Last update:
2016-08-14

Belcoo Community Fracking Blockade, Northern Ireland, UK

Ireland is not for Shale! Keep the frogs in and the frackers out! Belcoo campaigners oppose fracking exploration activities and government stops company's exploration activities.


Description:

As part of its broader plans to frack in Northern and Southern Ireland, energy firm Tamboran Resources submitted an application to drill a shale gas exploration well at Belcoo near Enniskillen in County Fermanagh, north of Ireland (one of the six counties administered under UK rule). The shale exploration well would be the first drilled in Ireland and is targeted on the Bundoran Shale, to a depth of around 750m. The fracking site is in an abandoned quarry north of Gardrum Road behind the main Acheson & Glover quarry.

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Basic Data
Name of conflict:Belcoo Community Fracking Blockade, Northern Ireland, UK
Country:United Kingdom
State or province:Fermanagh, Northern Ireland
Location of conflict:Belcoo
Accuracy of locationMEDIUM (Regional level)
Source of Conflict
Type of conflict. 1st level:Fossil Fuels and Climate Justice/Energy
Type of conflict. 2nd level:Shale gas fracking
Specific commodities:Natural Gas
Project Details and Actors
Project details

Shale gas deposits in Northern Ireland, mostly in Fermanagh, could be worth about £80 billion, according to a report by consulting firm PwC.

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Level of Investment:4,731,300
Type of populationRural
Affected Population:500
Start of the conflict:01/03/2014
End of the conflict:30/09/2014
Company names or state enterprises:Tamboran Resources from Australia - Extractive company
Relevant government actors:Department of the Environment Northern Ireland
Environmental justice organizations (and other supporters) and their websites, if available:Fermanagh Fracking Awareness Network (FFAN)
Love Leitrim
Belcoo Frack Free
Conflict and Mobilization
IntensityMEDIUM (street protests, visible mobilization)
Reaction stagePREVENTIVE resistance (precautionary phase)
Groups mobilizing:Farmers
Local ejos
Local government/political parties
Neighbours/citizens/communities
Social movements
Fisher people
Forms of mobilization:Artistic and creative actions (eg guerilla theatre, murals)
Blockades
Creation of alternative reports/knowledge
Development of a network/collective action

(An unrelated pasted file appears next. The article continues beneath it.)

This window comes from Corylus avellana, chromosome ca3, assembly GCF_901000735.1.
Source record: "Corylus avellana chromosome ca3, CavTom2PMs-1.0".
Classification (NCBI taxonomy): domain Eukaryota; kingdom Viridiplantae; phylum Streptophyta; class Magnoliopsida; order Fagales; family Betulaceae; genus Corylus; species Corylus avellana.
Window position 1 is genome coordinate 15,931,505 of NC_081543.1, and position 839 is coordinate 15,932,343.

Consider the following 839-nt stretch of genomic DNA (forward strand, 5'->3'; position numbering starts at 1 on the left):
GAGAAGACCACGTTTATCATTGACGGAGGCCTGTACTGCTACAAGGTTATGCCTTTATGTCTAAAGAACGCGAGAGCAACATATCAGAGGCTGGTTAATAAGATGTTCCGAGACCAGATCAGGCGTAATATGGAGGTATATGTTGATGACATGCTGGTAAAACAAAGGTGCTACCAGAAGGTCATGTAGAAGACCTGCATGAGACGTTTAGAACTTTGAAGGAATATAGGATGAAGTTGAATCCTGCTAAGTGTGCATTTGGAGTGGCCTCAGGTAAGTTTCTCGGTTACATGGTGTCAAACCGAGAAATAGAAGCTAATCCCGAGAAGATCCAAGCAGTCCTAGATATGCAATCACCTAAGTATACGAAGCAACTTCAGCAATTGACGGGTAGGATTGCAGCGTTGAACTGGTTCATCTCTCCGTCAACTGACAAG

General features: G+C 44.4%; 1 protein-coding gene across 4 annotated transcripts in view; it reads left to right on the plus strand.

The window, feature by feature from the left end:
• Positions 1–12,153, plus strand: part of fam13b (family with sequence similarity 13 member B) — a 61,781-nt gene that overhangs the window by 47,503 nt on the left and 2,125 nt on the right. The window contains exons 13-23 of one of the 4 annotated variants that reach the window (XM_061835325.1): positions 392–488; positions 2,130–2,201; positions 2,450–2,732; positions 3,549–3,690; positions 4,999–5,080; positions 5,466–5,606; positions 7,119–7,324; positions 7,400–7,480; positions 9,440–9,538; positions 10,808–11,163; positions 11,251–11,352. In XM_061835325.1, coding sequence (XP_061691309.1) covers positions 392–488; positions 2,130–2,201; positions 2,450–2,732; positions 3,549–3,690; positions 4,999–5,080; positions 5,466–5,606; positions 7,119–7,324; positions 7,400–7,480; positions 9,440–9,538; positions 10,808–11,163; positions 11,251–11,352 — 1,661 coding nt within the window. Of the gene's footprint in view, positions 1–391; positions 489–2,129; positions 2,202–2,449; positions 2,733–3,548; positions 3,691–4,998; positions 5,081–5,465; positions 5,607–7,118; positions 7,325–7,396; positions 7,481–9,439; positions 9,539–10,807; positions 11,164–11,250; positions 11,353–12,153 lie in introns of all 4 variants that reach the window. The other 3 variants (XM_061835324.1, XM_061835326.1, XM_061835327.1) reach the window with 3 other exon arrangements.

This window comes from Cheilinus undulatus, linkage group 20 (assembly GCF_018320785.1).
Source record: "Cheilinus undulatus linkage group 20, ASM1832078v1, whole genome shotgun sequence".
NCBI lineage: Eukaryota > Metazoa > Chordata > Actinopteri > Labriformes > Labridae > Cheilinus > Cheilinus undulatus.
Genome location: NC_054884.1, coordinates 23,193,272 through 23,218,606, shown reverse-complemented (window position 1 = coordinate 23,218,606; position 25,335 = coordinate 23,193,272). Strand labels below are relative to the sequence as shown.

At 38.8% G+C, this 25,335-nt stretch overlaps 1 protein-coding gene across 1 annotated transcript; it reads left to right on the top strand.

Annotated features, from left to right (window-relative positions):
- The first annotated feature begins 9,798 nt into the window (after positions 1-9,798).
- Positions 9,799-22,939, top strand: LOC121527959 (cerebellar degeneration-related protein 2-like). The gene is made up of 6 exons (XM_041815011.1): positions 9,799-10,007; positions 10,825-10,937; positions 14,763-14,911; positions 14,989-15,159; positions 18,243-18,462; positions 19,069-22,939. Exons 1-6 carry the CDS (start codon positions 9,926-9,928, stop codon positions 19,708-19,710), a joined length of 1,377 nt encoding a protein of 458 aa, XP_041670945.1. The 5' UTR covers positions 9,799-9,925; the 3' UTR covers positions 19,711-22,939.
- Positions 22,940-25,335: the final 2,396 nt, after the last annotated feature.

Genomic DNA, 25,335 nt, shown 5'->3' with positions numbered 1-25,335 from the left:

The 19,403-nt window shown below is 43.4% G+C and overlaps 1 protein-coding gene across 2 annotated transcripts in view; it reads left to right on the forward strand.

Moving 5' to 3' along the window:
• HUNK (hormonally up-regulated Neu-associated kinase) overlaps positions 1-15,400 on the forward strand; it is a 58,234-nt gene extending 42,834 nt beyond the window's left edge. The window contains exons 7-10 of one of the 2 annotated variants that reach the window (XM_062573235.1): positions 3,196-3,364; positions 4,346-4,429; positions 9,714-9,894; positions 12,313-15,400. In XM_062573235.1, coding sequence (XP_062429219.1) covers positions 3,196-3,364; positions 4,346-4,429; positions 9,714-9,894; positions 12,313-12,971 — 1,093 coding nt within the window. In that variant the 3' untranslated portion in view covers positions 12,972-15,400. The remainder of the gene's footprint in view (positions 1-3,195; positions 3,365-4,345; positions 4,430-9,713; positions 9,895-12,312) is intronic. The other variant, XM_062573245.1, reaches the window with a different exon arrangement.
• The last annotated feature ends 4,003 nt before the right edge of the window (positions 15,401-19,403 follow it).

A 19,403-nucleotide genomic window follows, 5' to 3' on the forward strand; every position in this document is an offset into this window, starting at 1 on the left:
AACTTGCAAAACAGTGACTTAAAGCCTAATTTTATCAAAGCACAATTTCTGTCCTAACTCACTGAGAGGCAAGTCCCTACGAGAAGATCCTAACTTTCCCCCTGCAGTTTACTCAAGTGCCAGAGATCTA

Involvement of national and international NGOs
Media based activism/alternative media
Objections to the EIA
Official complaint letters and petitions
Public campaigns
Street protest/marches
Property damage/arson
The family home of a site worker suffered a petrol bomb attack (early August 2014). However, this was highly criticized by the Anti-fracking campaign group Belcoo Frack Free.
Impacts of the project
Environmental ImpactsPotential: Biodiversity loss (wildlife, agro-diversity), Loss of landscape/aesthetic degradation, Noise pollution, Soil contamination, Groundwater pollution or depletion, Soil erosion, Deforestation and loss of vegetation cover, Large-scale disturbance of hydro and geological systems
Health ImpactsPotential: Accidents
Socio-economical ImpactsVisible: Increase in violence and crime, Militarization and increased police presence
Potential: Loss of livelihood, Loss of landscape/sense of place, Increase in Corruption/Co-optation of different actors
Outcome
Project StatusStopped
Conflict outcome / response:Court decision (undecided)
Application of existing regulations
Project temporarily suspended
Development of alternatives:The protesters demand an EIS at the minimum
Do you consider this an environmental justice success? Was environmental justice served?:Yes
Briefly explain:The company could not go ahead with its plans and therefore environmental damage has been avoided. However, the company is to take a judicial review against Environment Minister Mark H Durkan’s decision on Belcoo quarry and Enterprise Minister Arlene Foster’s decision not to extend their license in order to to get a compensation.
Sources and Materials
Related laws and legislations - Juridical texts related to the conflict

Fracking UK Shale: Regulation and monitoring.
[click to view]

Planning permission and communities
[click to view]

References to published books, academic articles, movies or published documentaries

Fracking in Northern Ireland: Unconventional, unnecessary and unwanted. Speaking Notes for Geographical Society Fracking Debate,

Stranmillis, Wednesday 11th March 2015. Professor John Barry

School of Politics, International Studies and Philosophy

Queen’s University Belfast
[click to view]

Links to general newspaper articles, blogs or other websites

Fermanagh Fracking Awareness Network website
[click to view]

Website with general information about ongoing fracking issues in Ireland
[click to view]

Irish Times on the finalization of the company's licence
[click to view]

BBC Northern Ireland on the petrol bomb attack
[click to view]

Article in The Guardian
[click to view]

[1] N. Ireland fracking: minister rejects global energy firm’s drilling proposal
[click to view]

Related media links to videos, campaigns, social network

Short text and a slideshow of pictures taken in the area.
[click to view]

NI shale gas deposits 'could be worth £80bn' says report, 14 Febr. 2013
[click to view]

Other documents

Anti-fracking protest Protestors gathering at the fracking site. Courtesy of Dawid Stanczak.
[click to view]

An Irish man protests plans to frack in Southern Ireland. (Photo from Twitter/@LoveLeitrim) Source: http://rt.com/uk/177852-fracking-ireland-campaign-risks/
[click to view]

Anti-fracking camp Image of the camp set up to protest against fracking. Courtesy of Dawid Stanczak.
[click to view]

Meta information
Contributor:Alfred Burballa Noria PhD candidate Ulster University
Last update14/08/2016
Comments
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